Riviera Beach, Fla. – Florida continues to be the epicenter of the coronavirus pandemic and Blacks continue to bear the brunt of the disease. Nowadays, nearly everyone in South Florida’s black communities knows someone who has contracted COVID19 or who has died from it. They are pastors, teachers, ofﬁcers, healthcare workers, and business owners, like Derrick McCray, owner and proprietor of McCray’s Backyard BBQ and Seafood, the popular West Palm Beach eatery known for cooking for the Super Bowl for the past 14 years.
McCray says he had a harrowing experience with the illness for six weeks and nearly died though he is on the other side of it now and has since tested negative twice. But getting to that point was mind-boggling for the usually energetic McCray, who was recently featured on the national television show, “The Talk,” as he was honored by co-host and comedian Sheryl Underwood for his philanthropy. Since the start of the pandemic he had been helping to feed 500 families weekly free of charge to help stem the tide during these trying times.
So imagine when he befell the fate of the virus. He says a chance encounter with an acquaintance in Fort Lauderdale is how he believes he contracted COVID-19.
He shook the friend’s hand and though he was wearing gloves and a mask, he believes he reached under his mask and touched his face. He believes he knows the exact moment he came in contact with Covid. He says he had a strange feeling. He was right. A rapid test at a hospital conﬁrmed it. That friend is currently hospitalized with the virus.
But McCray says he was near death and at his worse he could barely move and was overtaken mind body and soul by the disease. The aches and pains were so severe it was intolerable. But he learned something about COVID he didn’t realize. “This is a demonic illness. It comes to take your life. It’s not just physical but mental and spiritual.” He says his deceased father and grandmother appeared before him and snatched him out before he crossed over. “I knew I was dying, but then my father appeared and snatched me. And the next night my late grandmother was sitting at the side of my bed watching over me. And I felt my late mother’s spirit, too,” he recalled.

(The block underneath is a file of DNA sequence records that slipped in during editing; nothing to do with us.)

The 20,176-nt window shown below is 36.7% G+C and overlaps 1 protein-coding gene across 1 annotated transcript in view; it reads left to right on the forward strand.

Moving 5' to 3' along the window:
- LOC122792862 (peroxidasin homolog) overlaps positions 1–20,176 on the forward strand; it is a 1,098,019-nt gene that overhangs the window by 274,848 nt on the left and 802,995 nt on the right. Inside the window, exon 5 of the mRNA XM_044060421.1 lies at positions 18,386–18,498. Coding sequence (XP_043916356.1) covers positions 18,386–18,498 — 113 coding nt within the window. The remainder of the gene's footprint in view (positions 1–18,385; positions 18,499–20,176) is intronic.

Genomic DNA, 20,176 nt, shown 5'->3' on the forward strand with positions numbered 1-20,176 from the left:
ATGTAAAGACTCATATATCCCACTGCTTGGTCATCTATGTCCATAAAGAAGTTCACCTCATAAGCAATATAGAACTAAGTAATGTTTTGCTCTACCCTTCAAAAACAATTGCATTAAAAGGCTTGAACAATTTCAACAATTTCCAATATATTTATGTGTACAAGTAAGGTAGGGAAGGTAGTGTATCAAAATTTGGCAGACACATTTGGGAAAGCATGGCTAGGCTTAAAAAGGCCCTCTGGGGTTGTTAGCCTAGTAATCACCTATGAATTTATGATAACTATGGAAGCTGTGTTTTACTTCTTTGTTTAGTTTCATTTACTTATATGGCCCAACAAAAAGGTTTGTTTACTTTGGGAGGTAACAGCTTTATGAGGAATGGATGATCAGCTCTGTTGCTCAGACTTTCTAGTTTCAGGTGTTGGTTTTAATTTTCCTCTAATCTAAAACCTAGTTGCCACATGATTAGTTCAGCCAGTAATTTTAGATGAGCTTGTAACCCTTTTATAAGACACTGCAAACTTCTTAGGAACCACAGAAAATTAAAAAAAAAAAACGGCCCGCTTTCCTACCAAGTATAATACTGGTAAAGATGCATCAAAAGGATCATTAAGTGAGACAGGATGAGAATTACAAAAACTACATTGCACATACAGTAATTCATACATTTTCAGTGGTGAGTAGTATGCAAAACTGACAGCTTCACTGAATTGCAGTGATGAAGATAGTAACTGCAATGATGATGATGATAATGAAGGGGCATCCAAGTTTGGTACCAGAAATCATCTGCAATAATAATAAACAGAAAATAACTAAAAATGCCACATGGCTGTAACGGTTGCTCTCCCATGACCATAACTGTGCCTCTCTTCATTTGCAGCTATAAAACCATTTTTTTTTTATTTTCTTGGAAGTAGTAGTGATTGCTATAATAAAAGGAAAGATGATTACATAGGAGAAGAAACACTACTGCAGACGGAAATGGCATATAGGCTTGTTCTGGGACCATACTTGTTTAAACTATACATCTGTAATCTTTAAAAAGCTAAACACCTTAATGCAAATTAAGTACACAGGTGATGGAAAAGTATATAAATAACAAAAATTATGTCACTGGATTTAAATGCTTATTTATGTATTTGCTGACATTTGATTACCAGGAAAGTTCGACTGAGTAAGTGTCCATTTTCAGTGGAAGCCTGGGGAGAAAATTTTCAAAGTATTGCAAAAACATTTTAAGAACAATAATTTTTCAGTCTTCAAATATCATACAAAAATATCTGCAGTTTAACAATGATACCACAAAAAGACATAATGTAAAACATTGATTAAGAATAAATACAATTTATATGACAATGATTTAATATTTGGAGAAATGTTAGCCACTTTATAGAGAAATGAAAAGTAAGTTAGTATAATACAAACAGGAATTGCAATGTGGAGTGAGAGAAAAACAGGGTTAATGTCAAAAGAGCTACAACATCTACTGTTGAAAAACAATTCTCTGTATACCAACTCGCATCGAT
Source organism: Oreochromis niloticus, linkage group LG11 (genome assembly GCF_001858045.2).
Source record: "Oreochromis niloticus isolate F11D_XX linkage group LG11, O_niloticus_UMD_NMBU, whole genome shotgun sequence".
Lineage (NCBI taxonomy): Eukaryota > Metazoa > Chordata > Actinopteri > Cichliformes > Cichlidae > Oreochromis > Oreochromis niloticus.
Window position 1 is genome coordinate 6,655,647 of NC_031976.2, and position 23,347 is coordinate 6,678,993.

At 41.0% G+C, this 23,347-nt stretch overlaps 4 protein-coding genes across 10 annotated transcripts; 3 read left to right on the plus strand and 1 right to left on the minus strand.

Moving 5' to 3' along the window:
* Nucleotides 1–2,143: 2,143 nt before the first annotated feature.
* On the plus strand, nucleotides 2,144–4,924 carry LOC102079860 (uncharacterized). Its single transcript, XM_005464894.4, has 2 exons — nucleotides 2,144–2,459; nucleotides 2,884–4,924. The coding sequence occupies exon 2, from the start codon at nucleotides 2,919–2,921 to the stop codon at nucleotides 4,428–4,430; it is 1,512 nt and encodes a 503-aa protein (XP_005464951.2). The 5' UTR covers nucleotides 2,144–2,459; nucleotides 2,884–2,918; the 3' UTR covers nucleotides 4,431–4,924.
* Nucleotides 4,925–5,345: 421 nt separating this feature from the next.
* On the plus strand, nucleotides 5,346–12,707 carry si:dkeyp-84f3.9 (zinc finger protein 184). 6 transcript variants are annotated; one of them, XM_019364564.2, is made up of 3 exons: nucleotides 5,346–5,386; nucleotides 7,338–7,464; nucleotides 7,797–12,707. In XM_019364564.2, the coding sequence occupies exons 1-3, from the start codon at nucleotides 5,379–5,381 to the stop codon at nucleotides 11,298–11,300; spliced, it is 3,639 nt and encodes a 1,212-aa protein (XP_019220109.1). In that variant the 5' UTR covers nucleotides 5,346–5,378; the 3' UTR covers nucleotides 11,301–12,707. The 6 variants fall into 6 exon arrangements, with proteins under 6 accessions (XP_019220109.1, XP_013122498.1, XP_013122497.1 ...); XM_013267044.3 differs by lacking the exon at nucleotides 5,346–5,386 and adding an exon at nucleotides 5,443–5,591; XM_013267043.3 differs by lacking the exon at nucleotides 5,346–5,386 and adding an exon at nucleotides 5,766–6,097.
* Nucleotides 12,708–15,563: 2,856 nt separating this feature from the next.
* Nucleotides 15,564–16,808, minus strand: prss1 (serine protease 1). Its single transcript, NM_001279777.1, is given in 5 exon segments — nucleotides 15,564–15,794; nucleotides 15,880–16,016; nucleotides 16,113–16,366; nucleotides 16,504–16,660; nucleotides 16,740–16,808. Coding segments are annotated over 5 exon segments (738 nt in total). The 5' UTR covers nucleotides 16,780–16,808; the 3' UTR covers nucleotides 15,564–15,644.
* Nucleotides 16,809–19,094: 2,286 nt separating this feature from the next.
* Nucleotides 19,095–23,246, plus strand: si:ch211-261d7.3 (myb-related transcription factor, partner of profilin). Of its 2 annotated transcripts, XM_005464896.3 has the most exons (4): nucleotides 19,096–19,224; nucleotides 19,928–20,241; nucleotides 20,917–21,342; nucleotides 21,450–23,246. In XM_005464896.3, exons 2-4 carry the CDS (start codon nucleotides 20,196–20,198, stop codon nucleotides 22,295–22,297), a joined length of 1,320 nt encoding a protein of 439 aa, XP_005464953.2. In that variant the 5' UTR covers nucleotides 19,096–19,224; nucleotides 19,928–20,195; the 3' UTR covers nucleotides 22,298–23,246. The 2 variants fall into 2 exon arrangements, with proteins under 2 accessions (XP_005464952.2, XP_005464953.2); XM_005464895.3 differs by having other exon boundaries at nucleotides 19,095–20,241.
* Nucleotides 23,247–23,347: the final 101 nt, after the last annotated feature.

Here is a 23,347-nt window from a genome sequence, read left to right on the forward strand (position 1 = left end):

Through a spiritual awakening from his profound experience, he says he is more keenly aware of the pandemic as it relates to issues such as the political ramiﬁcations, healthcare of people of color, racial injustice, black on black crime, and civil rights. He says he is suddenly now even more apt to carry on the legacy of his father, the late civil rights icon Herman C. McCray, who has a bridge named after him in Palm Beach County. His father was known throughout the county for ﬁghting for the rights of the poor and underserved.
The younger McCray says he is outraged by the nation’s leadership and Florida’s leadership when it comes to the virus. He says President Donald Trump and Florida Gov. Ron DeSantis are only concerned about the economy and re-election. “They’re not concerned about saving lives. Where’s the empathy and the sympathy. If you focus on keeping the people healthy the economy will take care of itself.” He calls their policies ludicrous and dumb when it comes to the virus. “I know firsthand the importance of wearing masks.”
But McCray isn’t the only one sounding the alarm about Florida’s leadership. Several times this week, Gov. DeSantis was heckled during a news conference on the virus, barely letting him get his words out. And as Florida continues to soar out of control with cases and deaths, Miami-Dade, Broward, and Palm Beach Counties lead the pack. To date Miami-Dade continues to be the epicenter of the pandemic, having instituted an 8pm curfew last weekend to curtail it’s spread. It’s dining rooms have also been shut down. In Broward they are bracing for a similar fate with dining rooms. Palm Beach County voted last week to start the school year with virtual learning citing the schools are not prepared for students to return. The South Florida Times will take an indepth look next week at how the virus will impact schools and schoolchildren in Palm Beach County, particularly those in underserved communities.
The virus has been hard hitting with people of color as it has spiraled out of control in South Florida. Lives are being lost, families and businesses are being impacted.
McCray says he is blessed that during his quarantine he was able to pay his employees paid vacation, keeping food on their tables. Today he is back open for business while many black businesses are having to shut down due to the economics of the pandemic.